I've really struggled to make friends with people who code... and it's been absolutely frustrating. Does everyone in this industry have a god complex or something? Everyone I try to make friends with ends up being super narcissistic and self obsessed it's crazy. One of them wanted to be my mentor a while back, and we still talk occasionally, but after getting to know him I decided I didn't want to learn from him. It turns out he only mentors people to showboat his greatness and claim later that all their success is directly his doing. I decided I wasn't going to be one of those people and I only ever had 2 sessions from him. One of the best choices I've ever made. But I've found a lot of people who are programmers tend to be a lot like him. A lot of them I talk to will hit me up to brag about themselves or what they've done. But none ever ask what's been up with me or how my journey is doing? Is this just a normal thing in this industry or am I just meeting terrible people. It's made me appreciate my slightly dumber friends, cause at least they care about me and it shows.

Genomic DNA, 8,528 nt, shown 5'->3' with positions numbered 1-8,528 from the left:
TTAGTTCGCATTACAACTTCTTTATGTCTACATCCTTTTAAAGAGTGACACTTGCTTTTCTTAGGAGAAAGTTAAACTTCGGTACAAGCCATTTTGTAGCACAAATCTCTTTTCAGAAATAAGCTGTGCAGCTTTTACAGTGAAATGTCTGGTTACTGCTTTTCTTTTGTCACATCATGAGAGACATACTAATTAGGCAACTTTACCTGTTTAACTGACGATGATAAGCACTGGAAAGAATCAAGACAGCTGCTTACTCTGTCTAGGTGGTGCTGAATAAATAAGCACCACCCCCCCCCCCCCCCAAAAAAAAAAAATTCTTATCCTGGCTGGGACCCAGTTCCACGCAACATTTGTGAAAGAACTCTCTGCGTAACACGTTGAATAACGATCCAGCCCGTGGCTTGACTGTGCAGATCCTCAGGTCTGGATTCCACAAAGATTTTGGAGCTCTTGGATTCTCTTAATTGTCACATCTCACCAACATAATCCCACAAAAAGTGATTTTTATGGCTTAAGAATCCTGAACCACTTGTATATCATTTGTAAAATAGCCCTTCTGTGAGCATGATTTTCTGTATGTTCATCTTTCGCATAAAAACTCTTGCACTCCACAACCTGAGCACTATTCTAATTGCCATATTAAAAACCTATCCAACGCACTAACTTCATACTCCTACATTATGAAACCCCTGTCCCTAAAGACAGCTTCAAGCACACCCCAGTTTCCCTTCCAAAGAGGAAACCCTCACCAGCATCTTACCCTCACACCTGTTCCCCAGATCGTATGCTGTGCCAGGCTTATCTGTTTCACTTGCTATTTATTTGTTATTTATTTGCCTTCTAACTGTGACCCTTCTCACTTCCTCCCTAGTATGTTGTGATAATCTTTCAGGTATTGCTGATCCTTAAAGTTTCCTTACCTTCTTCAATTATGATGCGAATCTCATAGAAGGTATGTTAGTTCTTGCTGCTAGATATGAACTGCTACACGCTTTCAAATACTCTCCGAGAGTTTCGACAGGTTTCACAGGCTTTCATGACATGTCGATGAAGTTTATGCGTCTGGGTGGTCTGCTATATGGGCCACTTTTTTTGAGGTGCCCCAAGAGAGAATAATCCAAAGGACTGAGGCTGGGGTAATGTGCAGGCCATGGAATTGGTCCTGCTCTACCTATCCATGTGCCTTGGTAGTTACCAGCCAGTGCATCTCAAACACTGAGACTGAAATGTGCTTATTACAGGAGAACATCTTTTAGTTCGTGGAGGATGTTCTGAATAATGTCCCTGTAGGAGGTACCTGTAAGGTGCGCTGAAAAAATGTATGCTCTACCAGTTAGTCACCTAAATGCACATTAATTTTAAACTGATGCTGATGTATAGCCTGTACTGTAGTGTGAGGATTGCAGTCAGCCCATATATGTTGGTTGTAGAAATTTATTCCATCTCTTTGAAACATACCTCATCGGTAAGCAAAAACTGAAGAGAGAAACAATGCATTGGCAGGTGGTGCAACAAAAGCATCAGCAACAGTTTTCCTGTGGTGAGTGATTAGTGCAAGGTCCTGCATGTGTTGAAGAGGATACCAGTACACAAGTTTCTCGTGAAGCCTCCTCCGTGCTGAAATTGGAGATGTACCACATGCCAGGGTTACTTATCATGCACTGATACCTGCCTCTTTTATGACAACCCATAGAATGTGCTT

More a rant than anything, but genuinely curious if anyone else has this issue... I'm starting my bootcamp soon and I'm hoping to make friends but I'm so concerned about this it's kind of giving me anxiety.14
Around 2 years ago, I had first discovered DevRant.
I was an intern in a startup then, and I was working on ElasticSearch. I remember making rants about it. The internship ended. So did my relationship with ElasticSearch.
This week, a new intern joined our organisation (a different organisation). He was assigned the task of deploying ElasticSearch, with me as his mentor. All was going good, we migrated data from MongoDB to ElasticSearch and all.
Back then, I used to curse the team lead (leading a team of interns mostly), for not helping me properly...